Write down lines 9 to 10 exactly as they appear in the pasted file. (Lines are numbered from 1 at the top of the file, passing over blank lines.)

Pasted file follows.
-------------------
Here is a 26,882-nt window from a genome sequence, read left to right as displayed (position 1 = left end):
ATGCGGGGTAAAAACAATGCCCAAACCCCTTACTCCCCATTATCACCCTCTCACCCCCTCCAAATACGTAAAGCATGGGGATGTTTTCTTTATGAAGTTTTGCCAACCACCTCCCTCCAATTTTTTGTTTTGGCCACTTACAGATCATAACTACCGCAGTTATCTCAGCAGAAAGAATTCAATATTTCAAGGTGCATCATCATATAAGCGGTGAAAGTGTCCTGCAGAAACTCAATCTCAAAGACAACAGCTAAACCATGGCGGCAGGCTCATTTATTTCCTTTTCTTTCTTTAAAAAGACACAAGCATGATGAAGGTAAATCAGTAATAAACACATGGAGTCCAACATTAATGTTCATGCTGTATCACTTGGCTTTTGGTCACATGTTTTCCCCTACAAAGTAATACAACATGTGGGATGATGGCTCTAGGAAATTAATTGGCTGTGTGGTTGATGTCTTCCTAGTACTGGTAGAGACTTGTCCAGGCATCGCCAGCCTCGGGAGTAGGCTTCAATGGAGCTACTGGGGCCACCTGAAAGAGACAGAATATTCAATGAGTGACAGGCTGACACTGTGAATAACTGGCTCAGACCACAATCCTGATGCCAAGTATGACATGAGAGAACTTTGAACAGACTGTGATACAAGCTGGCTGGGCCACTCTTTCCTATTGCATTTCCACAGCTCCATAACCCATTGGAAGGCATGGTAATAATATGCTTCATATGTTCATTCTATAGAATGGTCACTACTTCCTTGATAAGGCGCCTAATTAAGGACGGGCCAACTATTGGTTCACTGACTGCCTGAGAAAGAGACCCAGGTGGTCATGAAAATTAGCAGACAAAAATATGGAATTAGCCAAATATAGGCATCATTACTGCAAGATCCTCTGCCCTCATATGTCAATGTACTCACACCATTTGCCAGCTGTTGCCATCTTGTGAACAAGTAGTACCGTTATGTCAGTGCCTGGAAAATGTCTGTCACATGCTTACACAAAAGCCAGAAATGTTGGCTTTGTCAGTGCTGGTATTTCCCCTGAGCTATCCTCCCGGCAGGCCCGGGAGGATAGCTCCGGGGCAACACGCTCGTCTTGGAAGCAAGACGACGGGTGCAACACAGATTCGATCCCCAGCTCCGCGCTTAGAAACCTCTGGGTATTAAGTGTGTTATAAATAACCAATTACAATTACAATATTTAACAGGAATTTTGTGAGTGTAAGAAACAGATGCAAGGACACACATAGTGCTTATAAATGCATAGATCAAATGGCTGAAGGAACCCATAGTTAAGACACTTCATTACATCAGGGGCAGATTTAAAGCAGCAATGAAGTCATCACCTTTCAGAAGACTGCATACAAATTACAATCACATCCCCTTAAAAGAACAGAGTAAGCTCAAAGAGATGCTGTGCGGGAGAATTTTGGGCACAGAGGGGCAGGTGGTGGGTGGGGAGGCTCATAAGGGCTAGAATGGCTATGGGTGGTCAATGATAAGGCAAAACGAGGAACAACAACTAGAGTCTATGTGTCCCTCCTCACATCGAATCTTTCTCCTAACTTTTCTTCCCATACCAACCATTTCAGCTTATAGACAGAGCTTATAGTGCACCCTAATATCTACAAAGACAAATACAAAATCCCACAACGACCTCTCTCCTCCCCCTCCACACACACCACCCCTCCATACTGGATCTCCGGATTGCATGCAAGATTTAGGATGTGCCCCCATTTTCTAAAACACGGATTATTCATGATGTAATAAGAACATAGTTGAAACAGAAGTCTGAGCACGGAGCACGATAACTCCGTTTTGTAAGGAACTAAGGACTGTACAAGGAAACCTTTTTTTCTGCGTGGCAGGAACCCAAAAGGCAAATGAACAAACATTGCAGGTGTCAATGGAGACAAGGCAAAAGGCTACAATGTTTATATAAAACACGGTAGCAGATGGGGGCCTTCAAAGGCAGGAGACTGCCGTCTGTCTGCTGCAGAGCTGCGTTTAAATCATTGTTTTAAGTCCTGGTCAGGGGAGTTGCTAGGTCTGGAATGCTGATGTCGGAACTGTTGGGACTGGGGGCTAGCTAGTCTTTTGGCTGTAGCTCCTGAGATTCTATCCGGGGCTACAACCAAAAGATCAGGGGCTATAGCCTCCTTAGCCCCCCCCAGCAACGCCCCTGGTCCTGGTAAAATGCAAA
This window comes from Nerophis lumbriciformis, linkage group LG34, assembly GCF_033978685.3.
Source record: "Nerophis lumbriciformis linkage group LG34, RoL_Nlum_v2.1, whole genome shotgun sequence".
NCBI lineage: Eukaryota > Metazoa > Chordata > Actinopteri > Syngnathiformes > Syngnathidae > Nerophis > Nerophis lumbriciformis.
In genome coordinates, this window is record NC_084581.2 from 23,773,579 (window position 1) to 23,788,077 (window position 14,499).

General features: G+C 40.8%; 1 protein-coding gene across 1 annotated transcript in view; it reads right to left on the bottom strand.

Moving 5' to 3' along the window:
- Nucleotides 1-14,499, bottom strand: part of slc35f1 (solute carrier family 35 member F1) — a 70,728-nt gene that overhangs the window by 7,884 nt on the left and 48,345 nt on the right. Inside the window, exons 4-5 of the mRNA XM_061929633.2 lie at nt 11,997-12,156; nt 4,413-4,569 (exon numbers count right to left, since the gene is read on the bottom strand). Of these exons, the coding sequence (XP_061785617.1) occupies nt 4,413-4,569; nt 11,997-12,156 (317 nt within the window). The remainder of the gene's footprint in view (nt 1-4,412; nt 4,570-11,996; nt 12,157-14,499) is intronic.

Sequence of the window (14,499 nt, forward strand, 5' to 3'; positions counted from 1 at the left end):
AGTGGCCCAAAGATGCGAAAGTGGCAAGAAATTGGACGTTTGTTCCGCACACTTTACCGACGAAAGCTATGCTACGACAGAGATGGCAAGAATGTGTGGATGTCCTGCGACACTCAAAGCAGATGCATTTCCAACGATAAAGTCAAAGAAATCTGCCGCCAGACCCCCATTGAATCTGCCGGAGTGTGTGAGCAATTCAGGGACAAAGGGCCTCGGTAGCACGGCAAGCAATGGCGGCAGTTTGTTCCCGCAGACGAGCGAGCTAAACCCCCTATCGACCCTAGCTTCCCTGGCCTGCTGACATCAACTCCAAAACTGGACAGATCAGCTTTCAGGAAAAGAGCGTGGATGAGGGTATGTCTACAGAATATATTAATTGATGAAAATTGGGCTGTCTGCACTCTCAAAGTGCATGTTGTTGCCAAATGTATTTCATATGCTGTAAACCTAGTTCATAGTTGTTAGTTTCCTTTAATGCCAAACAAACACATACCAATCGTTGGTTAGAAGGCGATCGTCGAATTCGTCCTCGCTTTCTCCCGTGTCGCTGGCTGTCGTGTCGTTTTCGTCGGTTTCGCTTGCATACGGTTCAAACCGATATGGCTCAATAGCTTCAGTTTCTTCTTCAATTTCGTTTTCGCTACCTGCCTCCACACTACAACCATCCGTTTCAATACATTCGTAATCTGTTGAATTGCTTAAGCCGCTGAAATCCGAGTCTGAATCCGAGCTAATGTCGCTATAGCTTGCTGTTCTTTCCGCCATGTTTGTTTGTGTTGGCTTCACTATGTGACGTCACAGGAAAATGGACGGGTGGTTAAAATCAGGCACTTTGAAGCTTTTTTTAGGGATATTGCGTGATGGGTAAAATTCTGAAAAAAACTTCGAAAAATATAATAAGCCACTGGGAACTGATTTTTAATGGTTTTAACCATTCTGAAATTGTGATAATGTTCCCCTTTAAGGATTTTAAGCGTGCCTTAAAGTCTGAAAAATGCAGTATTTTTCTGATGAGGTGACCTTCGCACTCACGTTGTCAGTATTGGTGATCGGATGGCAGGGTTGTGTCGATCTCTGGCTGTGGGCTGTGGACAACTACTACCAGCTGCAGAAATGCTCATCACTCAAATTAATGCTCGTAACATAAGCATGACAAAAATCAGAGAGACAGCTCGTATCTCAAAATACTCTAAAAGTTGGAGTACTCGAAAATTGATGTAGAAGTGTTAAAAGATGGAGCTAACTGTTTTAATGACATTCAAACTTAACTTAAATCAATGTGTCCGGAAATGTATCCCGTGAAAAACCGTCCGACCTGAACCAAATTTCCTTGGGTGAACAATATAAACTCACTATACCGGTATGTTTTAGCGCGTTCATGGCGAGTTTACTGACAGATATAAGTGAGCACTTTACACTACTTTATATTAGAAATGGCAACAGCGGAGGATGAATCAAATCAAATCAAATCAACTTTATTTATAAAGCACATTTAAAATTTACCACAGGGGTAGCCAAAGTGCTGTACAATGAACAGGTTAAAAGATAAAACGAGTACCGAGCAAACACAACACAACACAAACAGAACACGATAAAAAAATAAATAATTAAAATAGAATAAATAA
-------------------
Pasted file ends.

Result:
- Nucleotides 1-14,499, bottom strand: part of slc35f1 (solute carrier family 35 member F1) — a 70,728-nt gene that overhangs the window by 7,884 nt on the left and 48,345 nt on the right. Inside the window, exons 4-5 of the mRNA XM_061929633.2 lie at nt 11,997-12,156; nt 4,413-4,569 (exon numbers count right to left, since the gene is read on the bottom strand). Of these exons, the coding sequence (XP_061785617.1) occupies nt 4,413-4,569; nt 11,997-12,156 (317 nt within the window). The remainder of the gene's footprint in view (nt 1-4,412; nt 4,570-11,996; nt 12,157-14,499) is intronic.

Sequence of the window (14,499 nt, forward strand, 5' to 3'; positions counted from 1 at the left end):